Links with our new partner school in India 2016-2017
Links with our new partner school in India
This year we have contacted a school in India called Mainspring school. Mr Anderson, one of our very helpful parents introduced us. The Website for Mainspring Timli School is www.mainspring.in. The school is in Timli Vidyapeeth and it’s in the Himalaya mountains.
Mr Anderson came and led an assembly to tell us all about the school. We wrote letters to the children before Christmas and they sent us cards back. They were beautiful. The children are really very picture smart and used lots of bright colours and patterns.
You can follow this link and see an amazing video of Mainspring school. We learnt that the children walk 4-7 kms to get to school. They walk through the mountains and along a stone path and guess which animals they see on the way to school? Cows, goats, monkeys and even leopards!
We are going to be learning so much about Mainspring and what they learn in school. Ms Khan and Ashish (he’s the Headteacher of the school) are going to set up a skype call so we can meet the children and talk to them.
The School Council skyped with the children at Mainspring school and with Ashish in Delhi
‘It was fantastic and we are going to do it again.’
We have sent books to Mainspring that we made. We made alphabet books and number books so they can learn the English alphabet and counting numbers. We also made some story books and a book about life at Fir Tree with lots of information about our school.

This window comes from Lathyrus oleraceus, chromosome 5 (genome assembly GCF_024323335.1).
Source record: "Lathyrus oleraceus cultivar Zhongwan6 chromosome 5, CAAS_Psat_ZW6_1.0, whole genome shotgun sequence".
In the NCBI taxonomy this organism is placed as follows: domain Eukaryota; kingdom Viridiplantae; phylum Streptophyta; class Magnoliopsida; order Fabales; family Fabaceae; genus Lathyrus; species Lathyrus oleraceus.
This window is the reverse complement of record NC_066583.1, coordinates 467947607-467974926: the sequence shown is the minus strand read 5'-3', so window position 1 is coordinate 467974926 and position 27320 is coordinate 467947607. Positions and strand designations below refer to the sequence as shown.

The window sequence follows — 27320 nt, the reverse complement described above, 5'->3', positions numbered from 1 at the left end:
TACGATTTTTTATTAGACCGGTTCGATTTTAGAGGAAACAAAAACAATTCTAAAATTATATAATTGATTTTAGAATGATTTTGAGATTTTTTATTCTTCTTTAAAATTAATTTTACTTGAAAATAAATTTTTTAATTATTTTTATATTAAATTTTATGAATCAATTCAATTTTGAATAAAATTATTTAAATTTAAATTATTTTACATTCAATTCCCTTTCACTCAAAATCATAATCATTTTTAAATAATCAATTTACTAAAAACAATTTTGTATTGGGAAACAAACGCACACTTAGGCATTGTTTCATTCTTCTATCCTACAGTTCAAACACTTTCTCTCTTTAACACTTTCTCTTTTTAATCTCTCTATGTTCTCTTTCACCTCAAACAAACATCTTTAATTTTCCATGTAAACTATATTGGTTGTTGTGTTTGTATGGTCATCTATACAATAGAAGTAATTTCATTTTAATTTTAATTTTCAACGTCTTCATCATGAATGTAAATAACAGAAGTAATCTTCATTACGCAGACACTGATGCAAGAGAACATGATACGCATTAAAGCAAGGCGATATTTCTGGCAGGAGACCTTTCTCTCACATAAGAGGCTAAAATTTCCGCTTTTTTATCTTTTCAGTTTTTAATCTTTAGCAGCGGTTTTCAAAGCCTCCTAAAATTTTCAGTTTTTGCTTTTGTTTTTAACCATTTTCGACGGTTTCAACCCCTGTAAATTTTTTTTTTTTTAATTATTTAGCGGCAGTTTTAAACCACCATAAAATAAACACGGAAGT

Learning about different countries 2015-2016
This year we have included another ‘Take One’ project called ‘Take One Country’. We always learn about different countries and traditions and the way people in other countries live and what they eat and what they wear. This year we linked our Take One Country project to our sports day. Each team is named after a country so each team investigated their country and learnt so much about it-where it was; the population; their culture and traditions and even about the music they listen to or instruments they play. It was a lot of fun and we learnt loads. We’ve got a big book with all our work in it and everything we learnt about.
Continuing our links with Jack and Jill School 2014-2015
This year we are continuing with our links with Jack and Jill school. We learnt so much from our work with the children and teachers, we thought it would be good idea to continue to write to them.
We received cards wishing us a Merry Christmas and we sent them cards to wish them Eid Mubarak.
Fir Tree has linked up with the Jack and Jill School in Pakistan. The link was made through the British Council and has enabled us to learn about the world around us.
Through the inclusion of an international focus, we offer our children, a range of experiences that enhance their learning and raise global awareness and citizenship.
By having an international dimension as part of our ethos, we provide the children and staff with a wide variety of experiences both within, and in addition to the National Curriculum:
We raise money for the charity ‘Lunch4Learning’, which raises money to give each child a school lunch in Ugandan schools. We also raise money for the Nasio Trust, which helps children in Nairobi.